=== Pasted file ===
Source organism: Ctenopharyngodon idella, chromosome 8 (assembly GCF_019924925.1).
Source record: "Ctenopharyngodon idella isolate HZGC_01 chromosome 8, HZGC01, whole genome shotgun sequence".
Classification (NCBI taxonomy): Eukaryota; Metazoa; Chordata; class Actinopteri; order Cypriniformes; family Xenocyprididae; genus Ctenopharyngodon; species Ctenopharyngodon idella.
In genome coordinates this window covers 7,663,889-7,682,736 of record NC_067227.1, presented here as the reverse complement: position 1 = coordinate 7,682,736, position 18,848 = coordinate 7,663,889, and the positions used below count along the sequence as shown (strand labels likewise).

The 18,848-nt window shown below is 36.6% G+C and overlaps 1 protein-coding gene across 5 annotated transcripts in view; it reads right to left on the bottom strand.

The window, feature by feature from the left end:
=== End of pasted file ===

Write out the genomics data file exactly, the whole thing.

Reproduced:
Source organism: Ctenopharyngodon idella, chromosome 8 (assembly GCF_019924925.1).
Source record: "Ctenopharyngodon idella isolate HZGC_01 chromosome 8, HZGC01, whole genome shotgun sequence".
Classification (NCBI taxonomy): Eukaryota; Metazoa; Chordata; class Actinopteri; order Cypriniformes; family Xenocyprididae; genus Ctenopharyngodon; species Ctenopharyngodon idella.
In genome coordinates this window covers 7,663,889-7,682,736 of record NC_067227.1, presented here as the reverse complement: position 1 = coordinate 7,682,736, position 18,848 = coordinate 7,663,889, and the positions used below count along the sequence as shown (strand labels likewise).

The 18,848-nt window shown below is 36.6% G+C and overlaps 1 protein-coding gene across 5 annotated transcripts in view; it reads right to left on the bottom strand.

The window, feature by feature from the left end: